ANCHORAGE — Pentagon officials will conduct a federal investigation of allegations of sexual abuse by Alaska National Guard members, a spokeswoman for Gov. Sean Parnell said Thursday.
Parnell’s office this week released a Feb. 28 letter to National Guard Bureau chief Gen. Frank Grass that asks for an investigator to be appointed to examine open and closed investigations of alleged sexual assault, KTUU reported.
Grass quickly responded, and Parnell met last week with officials, including Col. Christian Rofrano, the chief counsel of the National Guard Bureau, and Maj. Gen. Wilton Gorske, assistant to the chairman of the Joint Chiefs of Staff for National Guard matters, said Parnell spokeswoman Sharon Leighow said. The scope of an investigation was discussed, according to Leighow.
Alaska National Guard officials have said 29 cases of sexual assault have been reported since 2009. Of those, 21 were closed or suspended after law enforcement got involved.
In his letter to Grass, Parnell said he was extremely proud of Alaska National Guard members and their professionalism.
“However, I remain deeply concerned by reports of sexual assaults and other behavior creating a hostile environment and culture within portions of the Alaska National Guard,” Parnell wrote. “Not only are individuals victimized and traumatized in these circumstances, but collectively our National Guard is harmed — from morale to mission damage.”
Parnell said Alaska National Guard Adjutant Gen. Thomas Katkus has in recent years emphasized strong systems for dealing with such cases and raising awareness among Guard members.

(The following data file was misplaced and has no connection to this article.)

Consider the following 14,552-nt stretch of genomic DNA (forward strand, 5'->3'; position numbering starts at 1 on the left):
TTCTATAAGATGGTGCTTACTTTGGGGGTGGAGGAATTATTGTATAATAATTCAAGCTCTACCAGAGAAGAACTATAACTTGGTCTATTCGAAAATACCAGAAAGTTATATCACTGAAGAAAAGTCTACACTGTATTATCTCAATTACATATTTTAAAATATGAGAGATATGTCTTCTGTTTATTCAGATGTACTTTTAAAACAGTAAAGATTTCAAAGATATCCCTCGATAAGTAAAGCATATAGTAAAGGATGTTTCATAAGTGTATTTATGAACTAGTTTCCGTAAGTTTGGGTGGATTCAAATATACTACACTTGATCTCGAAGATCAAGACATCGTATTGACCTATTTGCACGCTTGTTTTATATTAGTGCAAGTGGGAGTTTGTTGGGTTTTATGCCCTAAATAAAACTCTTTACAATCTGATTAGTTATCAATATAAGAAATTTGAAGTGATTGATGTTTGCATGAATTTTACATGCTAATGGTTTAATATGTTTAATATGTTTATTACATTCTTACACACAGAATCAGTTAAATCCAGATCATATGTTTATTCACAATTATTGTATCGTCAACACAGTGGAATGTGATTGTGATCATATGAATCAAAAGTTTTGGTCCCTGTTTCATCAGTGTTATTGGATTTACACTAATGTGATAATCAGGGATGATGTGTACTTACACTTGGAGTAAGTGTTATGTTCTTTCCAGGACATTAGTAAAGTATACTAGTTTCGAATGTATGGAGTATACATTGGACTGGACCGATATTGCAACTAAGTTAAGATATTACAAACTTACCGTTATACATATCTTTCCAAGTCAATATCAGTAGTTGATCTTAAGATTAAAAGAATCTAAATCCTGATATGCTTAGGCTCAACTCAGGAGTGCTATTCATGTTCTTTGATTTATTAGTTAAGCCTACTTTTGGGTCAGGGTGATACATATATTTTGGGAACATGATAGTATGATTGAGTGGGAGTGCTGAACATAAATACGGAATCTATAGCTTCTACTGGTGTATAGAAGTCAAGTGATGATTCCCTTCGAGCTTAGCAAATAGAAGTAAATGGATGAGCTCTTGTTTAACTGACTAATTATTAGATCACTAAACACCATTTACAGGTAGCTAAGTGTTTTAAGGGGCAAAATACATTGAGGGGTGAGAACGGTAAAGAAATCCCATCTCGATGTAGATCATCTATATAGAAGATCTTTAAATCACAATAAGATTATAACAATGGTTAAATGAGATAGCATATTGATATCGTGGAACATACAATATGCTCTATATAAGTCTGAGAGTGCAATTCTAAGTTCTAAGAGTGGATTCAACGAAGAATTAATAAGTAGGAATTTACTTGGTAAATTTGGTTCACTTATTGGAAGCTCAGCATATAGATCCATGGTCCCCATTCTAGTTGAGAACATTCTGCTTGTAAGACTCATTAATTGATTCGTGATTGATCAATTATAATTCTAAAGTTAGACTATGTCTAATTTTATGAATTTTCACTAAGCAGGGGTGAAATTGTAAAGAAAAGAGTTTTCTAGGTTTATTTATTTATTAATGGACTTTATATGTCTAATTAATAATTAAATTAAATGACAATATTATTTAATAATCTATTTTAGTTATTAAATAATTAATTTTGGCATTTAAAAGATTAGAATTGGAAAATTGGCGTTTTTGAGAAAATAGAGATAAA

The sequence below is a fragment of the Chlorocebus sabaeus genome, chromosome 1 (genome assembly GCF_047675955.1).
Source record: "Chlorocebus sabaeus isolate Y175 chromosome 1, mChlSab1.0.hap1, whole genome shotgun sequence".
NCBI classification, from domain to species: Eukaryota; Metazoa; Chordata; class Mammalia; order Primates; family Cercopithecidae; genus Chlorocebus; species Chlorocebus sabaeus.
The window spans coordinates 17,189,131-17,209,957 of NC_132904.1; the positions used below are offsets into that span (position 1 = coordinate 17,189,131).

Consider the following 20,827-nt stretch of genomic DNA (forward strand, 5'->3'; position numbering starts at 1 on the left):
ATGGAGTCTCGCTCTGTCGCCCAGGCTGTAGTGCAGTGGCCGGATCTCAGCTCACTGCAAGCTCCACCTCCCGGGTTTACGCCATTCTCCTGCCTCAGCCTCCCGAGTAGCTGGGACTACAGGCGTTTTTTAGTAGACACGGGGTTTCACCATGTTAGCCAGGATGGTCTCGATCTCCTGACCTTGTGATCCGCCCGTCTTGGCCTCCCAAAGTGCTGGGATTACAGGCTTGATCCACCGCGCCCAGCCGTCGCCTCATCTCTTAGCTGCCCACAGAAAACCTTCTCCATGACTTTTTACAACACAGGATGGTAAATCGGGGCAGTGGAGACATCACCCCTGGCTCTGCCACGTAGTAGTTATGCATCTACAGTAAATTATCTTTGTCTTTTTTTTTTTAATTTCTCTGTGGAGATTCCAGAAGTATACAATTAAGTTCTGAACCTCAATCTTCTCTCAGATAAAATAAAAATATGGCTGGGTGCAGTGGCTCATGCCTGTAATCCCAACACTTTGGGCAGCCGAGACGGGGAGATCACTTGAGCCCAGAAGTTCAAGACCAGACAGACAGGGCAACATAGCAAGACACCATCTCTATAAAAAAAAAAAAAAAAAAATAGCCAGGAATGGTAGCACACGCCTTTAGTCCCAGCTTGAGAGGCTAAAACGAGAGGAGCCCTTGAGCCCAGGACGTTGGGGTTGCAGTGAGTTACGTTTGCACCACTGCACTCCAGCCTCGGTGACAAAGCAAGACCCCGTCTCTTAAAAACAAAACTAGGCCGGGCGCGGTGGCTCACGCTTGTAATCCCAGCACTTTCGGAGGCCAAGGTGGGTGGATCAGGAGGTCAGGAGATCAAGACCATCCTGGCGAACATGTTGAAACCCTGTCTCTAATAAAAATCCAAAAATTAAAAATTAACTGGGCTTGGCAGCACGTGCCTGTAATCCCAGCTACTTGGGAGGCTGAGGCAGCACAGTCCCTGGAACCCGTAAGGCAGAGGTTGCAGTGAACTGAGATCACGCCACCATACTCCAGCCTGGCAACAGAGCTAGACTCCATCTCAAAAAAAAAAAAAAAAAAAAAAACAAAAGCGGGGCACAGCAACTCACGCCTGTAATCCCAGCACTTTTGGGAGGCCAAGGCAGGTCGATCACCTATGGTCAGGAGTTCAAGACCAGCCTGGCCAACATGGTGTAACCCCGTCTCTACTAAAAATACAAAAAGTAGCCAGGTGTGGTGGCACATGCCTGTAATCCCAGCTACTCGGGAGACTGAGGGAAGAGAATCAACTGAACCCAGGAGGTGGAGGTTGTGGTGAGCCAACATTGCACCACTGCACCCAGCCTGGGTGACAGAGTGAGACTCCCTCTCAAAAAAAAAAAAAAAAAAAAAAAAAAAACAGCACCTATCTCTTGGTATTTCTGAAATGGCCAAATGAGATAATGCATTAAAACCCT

“Information I recently learned, however, compels me to write and seek outside look at our Alaska National Guard’s training, reporting, investigations, and case dispensation practices related to the areas I outlined above,” Parnell wrote. “Where a number of matters were referred to civilian law enforcement who declined to investigate, I ask you to review those matters, as well.”
Brig. Gen. Catherine Jorgensen, director of the joint staff of the Alaska National Guard, said Gorske met with Alaska National Guard officials over the weekend to fill them in on the coming investigation, which will include collecting information and reviewing past training, reporting, responses and dispensations of sexual misconduct allegations.
The outside investigators will return to Alaska in April, Jorgensen said.
“We look forward to the results of this assessment to see any improvements or recommendations that they have for us,” she said.